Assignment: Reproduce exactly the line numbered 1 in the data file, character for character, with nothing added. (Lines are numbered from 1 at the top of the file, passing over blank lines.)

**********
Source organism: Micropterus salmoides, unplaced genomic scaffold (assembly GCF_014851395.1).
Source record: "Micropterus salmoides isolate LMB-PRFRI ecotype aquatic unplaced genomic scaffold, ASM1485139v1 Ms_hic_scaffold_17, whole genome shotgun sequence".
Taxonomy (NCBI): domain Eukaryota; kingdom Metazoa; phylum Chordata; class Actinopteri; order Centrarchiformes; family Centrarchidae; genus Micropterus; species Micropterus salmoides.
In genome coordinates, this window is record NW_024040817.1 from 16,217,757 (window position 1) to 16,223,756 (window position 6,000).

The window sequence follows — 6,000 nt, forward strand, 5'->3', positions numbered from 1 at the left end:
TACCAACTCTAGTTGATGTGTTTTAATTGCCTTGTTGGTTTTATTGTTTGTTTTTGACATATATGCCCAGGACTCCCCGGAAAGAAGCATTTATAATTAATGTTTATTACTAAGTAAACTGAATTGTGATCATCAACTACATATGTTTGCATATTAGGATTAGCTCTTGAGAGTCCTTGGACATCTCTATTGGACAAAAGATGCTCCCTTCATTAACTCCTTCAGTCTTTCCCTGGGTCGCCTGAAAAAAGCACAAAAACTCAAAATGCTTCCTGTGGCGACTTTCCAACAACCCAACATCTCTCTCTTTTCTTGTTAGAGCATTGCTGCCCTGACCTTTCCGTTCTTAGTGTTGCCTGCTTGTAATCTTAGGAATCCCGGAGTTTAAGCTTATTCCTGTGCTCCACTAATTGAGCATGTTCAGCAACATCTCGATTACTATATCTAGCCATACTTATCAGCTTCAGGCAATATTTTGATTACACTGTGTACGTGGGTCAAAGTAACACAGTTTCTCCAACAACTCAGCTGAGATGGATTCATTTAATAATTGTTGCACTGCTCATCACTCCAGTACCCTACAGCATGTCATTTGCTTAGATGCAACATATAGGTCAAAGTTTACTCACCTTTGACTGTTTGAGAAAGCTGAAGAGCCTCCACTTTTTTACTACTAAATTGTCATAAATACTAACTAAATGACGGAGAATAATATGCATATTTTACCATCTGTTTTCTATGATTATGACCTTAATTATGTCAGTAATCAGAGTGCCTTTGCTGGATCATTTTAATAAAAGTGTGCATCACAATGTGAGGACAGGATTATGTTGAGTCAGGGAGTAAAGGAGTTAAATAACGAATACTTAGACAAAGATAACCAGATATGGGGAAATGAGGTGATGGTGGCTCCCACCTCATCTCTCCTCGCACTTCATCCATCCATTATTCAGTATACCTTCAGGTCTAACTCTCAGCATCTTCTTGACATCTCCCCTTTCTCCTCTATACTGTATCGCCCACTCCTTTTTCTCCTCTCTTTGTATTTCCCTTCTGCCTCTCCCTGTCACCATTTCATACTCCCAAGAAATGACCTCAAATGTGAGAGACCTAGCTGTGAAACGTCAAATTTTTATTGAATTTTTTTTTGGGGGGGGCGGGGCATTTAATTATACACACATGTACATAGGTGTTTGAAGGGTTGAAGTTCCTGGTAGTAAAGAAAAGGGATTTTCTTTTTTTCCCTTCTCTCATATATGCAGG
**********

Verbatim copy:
Source organism: Micropterus salmoides, unplaced genomic scaffold (assembly GCF_014851395.1).